Teens who sleep in during weekend face Monday "jetlag" 06/26/2007
Teenagers who sleep longer on weekends to make up for missed sleep during the week actually reset their internal clocks, leading to symptoms reminiscent of jetlag come Monday morning, according to research presented at the Associated Professional Sleep Societies annual meeting in Minneapolis. Noting that teenagers often restrict their sleep during the week to complete homework and get up early for class, Brown University researchers analyzed how 15- and 16-year-olds' sleep patterns impact their classroom performance. The researchers found thatsleeping in on weekends "pushes back the brain's cue to be awake on Monday morning for school," leading to grogginess and "a mismatch between the internal clock and sleep behavior." Although experts recommend that teenagers get at least nine hours of sleep nightly, Reuters notes that achieving such a full night's rest "may be easier said than done" (Reuters, 6/13).
Now, we all have our when-I-was-a-kid stories, but here's one I can say without exaggerating. As a teenager, I got at least 8 hours of sleep per night. How, pray tell? Oh, I'm so glad you asked.
We didn't have TV.
Well, let me back up. We had a TV, but we only had an aerial antenna that you had to go outside and manually turn it if you wanted to get channels from a different city. You pointed it one way to get NBC, ABC, CBS, and PBS from Atlanta, another way to get the same channels from Columbus, and yet another way to get one of several Alabama PBS stations. As a kid, watching "The A-Team" or "Knight Rider" tooks some work; you really had to want to watch to put on shoes and go fix the antenna. It got to the point that watching TV was too much work for not a very good picture, so I never really formed the habit. Fast forward to high school, where we've moved into a larger home closer to school, but Dad still only hooked up an arial antenna to the TV. My stepsiblings ached over trying to get the picture right while I sat at my desk upstairs, slamming through solving trigonometry problems, reading Madame Bovary, and conjugating French verbs. My friends might have known more about Beverly Hills 90210 than I did, but I went to Georgia Tech with all but $300 a quarter of my expenses paid due to academic scholarships.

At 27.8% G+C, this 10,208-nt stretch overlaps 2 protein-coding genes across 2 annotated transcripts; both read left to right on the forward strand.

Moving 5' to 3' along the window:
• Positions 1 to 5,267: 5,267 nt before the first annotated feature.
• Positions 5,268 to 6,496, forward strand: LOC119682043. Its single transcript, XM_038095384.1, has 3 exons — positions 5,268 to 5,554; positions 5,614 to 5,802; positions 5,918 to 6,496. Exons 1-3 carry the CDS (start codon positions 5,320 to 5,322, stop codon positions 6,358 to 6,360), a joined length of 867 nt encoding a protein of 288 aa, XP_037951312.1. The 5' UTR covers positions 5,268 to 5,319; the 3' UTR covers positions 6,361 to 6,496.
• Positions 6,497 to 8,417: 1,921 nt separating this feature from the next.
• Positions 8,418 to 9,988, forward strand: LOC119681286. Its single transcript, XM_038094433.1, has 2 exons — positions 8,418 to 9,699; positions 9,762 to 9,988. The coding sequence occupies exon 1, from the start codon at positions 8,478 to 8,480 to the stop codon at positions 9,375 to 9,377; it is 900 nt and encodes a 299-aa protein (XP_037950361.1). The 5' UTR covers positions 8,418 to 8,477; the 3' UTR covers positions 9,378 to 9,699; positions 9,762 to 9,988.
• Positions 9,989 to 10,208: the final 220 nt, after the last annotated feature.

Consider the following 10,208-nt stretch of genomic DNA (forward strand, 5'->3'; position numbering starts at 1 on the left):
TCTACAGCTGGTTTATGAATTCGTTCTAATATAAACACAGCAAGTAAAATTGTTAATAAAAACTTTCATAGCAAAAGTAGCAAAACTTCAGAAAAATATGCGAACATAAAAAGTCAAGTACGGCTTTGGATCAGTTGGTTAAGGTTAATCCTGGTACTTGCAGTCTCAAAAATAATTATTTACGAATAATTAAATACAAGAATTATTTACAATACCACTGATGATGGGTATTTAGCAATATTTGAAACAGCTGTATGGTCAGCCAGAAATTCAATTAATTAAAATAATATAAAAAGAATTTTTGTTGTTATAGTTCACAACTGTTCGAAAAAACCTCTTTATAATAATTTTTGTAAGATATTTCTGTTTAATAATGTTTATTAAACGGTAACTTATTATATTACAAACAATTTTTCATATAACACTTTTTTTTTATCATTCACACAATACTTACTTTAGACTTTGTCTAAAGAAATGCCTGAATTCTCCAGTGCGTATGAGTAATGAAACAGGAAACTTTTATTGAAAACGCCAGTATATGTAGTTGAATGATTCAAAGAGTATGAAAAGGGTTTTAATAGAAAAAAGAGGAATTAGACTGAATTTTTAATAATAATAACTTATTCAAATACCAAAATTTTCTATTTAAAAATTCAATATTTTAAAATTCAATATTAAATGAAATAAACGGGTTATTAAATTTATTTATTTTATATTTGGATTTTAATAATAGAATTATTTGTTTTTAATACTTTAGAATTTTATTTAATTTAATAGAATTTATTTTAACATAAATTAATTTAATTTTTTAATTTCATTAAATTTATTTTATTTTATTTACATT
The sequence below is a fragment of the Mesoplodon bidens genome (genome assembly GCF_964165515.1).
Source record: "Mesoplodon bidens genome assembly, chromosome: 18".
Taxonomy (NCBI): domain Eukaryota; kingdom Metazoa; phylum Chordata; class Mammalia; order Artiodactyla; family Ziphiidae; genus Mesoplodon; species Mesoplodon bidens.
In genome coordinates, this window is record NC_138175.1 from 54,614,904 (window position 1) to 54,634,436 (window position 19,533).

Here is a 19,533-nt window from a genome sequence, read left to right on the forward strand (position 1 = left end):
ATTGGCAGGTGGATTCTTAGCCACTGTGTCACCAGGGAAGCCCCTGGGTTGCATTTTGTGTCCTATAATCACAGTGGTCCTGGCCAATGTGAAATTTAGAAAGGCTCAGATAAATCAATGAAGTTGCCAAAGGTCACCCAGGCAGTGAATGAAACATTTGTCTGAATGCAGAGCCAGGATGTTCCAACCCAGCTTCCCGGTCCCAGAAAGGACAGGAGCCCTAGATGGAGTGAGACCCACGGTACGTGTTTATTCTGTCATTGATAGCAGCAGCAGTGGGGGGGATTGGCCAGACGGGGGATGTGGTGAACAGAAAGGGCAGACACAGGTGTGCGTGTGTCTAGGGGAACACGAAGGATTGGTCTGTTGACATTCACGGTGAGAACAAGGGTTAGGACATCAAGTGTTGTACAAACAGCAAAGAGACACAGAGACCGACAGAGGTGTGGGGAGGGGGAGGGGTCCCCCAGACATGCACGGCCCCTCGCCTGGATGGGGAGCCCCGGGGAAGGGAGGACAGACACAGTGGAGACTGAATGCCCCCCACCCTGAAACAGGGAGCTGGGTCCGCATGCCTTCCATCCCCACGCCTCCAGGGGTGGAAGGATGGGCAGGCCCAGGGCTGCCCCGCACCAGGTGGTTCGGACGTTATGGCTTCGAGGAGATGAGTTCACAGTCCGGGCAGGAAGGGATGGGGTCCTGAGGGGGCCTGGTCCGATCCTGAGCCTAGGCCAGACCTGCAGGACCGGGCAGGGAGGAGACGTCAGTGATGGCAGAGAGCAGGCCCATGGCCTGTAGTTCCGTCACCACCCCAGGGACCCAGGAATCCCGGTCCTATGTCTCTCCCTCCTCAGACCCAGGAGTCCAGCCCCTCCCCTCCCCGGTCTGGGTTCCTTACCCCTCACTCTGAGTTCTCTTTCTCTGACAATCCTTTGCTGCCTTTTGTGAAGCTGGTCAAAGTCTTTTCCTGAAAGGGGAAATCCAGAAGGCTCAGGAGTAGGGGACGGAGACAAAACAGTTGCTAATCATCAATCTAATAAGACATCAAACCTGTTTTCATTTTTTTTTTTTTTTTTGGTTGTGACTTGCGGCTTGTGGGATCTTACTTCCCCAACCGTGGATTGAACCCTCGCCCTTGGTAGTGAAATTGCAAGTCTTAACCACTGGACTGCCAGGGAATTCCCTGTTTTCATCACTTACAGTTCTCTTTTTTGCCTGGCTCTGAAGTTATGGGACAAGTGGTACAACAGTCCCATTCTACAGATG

Kids might be "restricting" their sleep for "homework" and getting up early for class, but I can almost guaran-damn-tee you that they're getting their tube time (and video game time) every night, and that cuts into sleep time. I went to high school in the early- to mid-1990s, and I know my friends were awake into the late night;I'd be surprised if teens today were that much different. Myself, I've realized lately that having a TV on and even being in the same room with it on keeps me artificially awake and energized. Light from the sun disappears around 9pm here in Denver in the summer, and when I'm allowed to read in a room away from the TV, I get snoozy right about the time the sunlight disappears. If the TV is playing a music/radio station at a low volume, I can calm down as if I'm in the other room meditating or doing restorative yoga, but otherwise I can't be int he same room with it for at least 30 minutes before bed.
Yeah, I know it's easy to bash TV for a number of society's ills, but it does take up a lot more of our time than it ought to. I saw a bumper sticker this afternoon that said, "Fight prime time--read a book." Thanks, I think I will.